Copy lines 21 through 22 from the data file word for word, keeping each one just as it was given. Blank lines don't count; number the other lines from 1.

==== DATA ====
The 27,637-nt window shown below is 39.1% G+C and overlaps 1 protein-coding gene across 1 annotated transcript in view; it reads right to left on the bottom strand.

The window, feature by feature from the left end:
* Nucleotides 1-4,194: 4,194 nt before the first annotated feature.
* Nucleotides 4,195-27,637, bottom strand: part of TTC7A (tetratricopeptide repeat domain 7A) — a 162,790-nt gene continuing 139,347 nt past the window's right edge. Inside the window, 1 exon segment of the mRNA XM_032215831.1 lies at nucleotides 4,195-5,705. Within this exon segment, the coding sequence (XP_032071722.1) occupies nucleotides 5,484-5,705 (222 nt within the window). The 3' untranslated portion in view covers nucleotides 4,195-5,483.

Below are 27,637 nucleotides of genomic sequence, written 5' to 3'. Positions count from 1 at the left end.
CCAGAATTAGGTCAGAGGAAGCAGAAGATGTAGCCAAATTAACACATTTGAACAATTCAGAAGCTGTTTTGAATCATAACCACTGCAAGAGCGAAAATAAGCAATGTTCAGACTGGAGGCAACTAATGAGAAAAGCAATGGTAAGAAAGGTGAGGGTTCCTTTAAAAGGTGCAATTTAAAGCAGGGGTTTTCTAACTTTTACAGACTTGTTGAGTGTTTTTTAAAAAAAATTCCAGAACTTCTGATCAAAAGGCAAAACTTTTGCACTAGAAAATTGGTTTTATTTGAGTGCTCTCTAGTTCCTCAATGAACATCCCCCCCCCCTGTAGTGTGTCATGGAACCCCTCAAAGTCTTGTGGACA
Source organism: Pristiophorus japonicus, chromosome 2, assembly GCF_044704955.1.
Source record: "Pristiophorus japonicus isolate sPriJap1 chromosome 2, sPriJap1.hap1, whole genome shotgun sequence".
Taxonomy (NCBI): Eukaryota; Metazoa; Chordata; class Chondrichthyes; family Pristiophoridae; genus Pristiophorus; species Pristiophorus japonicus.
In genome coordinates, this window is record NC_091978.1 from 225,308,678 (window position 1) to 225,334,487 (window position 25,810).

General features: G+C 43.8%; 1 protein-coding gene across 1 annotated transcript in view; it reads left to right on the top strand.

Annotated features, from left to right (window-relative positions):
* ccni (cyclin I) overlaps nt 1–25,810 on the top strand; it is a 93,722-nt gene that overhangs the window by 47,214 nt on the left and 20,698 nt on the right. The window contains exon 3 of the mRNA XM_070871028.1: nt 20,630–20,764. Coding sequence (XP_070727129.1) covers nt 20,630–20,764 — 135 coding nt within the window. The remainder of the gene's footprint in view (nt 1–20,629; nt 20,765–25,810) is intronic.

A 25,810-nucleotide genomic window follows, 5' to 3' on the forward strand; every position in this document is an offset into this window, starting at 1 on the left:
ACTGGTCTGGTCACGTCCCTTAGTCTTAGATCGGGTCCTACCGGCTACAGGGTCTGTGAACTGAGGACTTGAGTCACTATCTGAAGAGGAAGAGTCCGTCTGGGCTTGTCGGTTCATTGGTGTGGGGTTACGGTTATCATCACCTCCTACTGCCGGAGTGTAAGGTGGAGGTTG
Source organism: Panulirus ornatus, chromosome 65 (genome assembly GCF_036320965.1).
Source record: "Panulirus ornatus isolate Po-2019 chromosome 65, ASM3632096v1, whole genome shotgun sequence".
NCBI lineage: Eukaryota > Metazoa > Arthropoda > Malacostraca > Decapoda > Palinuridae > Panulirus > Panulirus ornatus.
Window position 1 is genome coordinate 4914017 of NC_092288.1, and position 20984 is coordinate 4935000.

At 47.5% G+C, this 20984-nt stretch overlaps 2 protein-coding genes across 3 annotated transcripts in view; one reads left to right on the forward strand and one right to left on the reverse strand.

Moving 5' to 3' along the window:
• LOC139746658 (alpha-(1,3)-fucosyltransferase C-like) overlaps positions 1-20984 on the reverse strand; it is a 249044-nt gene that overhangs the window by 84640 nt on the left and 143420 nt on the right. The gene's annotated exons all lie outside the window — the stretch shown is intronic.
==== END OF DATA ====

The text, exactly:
Moving 5' to 3' along the window:
• LOC139746658 (alpha-(1,3)-fucosyltransferase C-like) overlaps positions 1-20984 on the reverse strand; it is a 249044-nt gene that overhangs the window by 84640 nt on the left and 143420 nt on the right. The gene's annotated exons all lie outside the window — the stretch shown is intronic.